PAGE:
Nordic Spitz Breeds

Finnish Spitz
Finnish Spitz Dog Breed

A number of Nordic Spitz breeds exist today, but for centuries, Nordic dog owners referred to all varieties of the breed simply as “spitz.” Because of this, it’s a safe assumption that the Pembroke Welsh Corgi descends from a mix of several varieties of Nordic Spitz. Sometimes small and dainty, but also capable of becoming large and muscular, the Spitz breeds all share the same pointy ears, long curly tail, thick coat, and triangular head shapes. Some of today’s modern Nordic Spitz breeds include the Finnish Lapphund, the Norwegian Buhund, and the Swedish Vallhund.

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The Royal Corgis

Perhaps the most famous lover of Pembroke Welsh Corgis, Queen Elizabeth II played an enormous role in popularizing the breed and establishing the standard look we all know today. Queen Elizabeth II bred at least 14 generations of Pembroke Welsh Corgis, and (knowingly or unknowingly) influenced countless dog lovers to purchase a Corgi of their own. 

Queen Elizabeth II and her corgis

Pembroke Welsh Corgi Temperament

  • High energy
  • Loyal
  • Affectionate
  • Playful
  • Vocal
  • Territorial
  • Okay with kids
  • Okay with dogs

Pembroke Corgi Health

Slightly less reliable in terms of health than the Cardigan, Pembroke Welsh Corgis are predisposed for health issues like:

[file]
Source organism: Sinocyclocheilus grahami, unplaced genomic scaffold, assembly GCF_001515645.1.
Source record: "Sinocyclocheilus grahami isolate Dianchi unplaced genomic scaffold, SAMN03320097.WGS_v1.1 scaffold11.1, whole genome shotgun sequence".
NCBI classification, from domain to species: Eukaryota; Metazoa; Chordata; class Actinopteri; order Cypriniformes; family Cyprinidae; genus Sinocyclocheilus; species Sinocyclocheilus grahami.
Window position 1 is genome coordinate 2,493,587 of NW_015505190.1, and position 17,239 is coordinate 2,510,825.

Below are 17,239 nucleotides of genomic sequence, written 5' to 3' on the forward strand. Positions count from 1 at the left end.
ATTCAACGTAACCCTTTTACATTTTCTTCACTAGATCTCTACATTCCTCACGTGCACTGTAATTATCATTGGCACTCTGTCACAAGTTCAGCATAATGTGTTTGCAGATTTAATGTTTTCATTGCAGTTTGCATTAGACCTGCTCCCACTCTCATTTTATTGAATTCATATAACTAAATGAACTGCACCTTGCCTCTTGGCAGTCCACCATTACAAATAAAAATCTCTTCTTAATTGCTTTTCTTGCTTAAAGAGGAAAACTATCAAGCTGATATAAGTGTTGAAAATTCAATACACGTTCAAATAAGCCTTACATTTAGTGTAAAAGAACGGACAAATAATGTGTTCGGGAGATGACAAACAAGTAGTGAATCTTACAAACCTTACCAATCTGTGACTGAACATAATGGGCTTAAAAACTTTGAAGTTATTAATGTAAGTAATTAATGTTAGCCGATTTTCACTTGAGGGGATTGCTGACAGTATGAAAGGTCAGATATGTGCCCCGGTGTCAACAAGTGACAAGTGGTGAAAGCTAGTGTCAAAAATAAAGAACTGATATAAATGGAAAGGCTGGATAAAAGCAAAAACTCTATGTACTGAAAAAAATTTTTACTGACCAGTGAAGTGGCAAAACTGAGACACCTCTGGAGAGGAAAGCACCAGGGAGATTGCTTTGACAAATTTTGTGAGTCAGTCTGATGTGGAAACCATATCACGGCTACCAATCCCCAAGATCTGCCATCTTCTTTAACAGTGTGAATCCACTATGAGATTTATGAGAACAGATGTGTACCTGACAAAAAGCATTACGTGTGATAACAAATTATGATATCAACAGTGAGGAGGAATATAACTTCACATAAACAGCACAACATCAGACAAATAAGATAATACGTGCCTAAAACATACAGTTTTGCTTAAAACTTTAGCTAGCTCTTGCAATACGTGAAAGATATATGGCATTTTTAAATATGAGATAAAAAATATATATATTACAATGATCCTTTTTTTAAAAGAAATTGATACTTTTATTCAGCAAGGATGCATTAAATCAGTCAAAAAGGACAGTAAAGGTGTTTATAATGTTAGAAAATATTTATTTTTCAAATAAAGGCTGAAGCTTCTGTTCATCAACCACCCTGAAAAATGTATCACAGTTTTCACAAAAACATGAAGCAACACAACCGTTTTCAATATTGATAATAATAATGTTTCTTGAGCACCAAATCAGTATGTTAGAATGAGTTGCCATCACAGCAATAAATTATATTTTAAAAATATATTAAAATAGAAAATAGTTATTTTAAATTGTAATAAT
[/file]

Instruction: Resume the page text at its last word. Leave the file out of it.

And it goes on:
• Hip dysplasia
  • Eye/vision issues
  • Spinal/back problems
  • Cardiac issues
  • Bleeding disorders (von Willebrand’s disease)

Where Can You Get a Pembroke Welsh Corgi? 

As with Cardigans, the best place to get a Pembroke Welsh Corgi is through the AKC marketplace or a known and reputable AKC breeder. 

To find adoptable Pembrokes, visit the Pembroke Welsh Corgi Club of America website. 

Let’s Meet Some Corgis!

Phew! That was a lot of technical information. Let’s wind down and relax with some adorable pictures of Corgis…both kinds! Can you tell the difference? 

1. Gen

Gen the Pembroke Welsh Corgi
Source: @GenTheCorgi

Gen might not be the most graceful Pembroke Corgi, but she might just be one of the most adorable! This goofy girl lives in Japan and is a non-stop source of laughs for her family and her Instagram followers. 

2. Steve

Steve the Cardigan Welsh Corgi
Source: @SteveTheCardiganCorgi

Living in busy NYC is Steve, a dignified Corgi who enjoys the good things in life: art, culture, and napping with his tongue out. 

3. Momo

Momo the Pembroke Welsh Corgi
Source: @Momo_TheBatCorgi

When he’s not saving Gotham City from evil, Momo likes to spend his days shadowing his mom, and exploring Washington D.C.!

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4. Rooney

Rooney the Cardigan Welsh Corgi
Source: @RooneyTheCardiCorg

Rooney is a gorgeous big boy living in Virginia who loves to gather sticks, play with his pals, and enjoy a good nap on a soft spot. 

5. Aston

Aston the Pembroke Welsh Corgi
Source: @AstonTheCorgi

Living in beautiful Indonesia, Aston the six-year-old sable Pembroke is a rolly polly dude who loves to play, nap, and eat!

6. Amos 

Amos the cardigan welsh corgi
Source: @Raising.Amos

A stunning example of a merle Cardigan Welsh Corgi, Amos is a one-year-old pup living in Kansas City. 

Get to know another interesting breed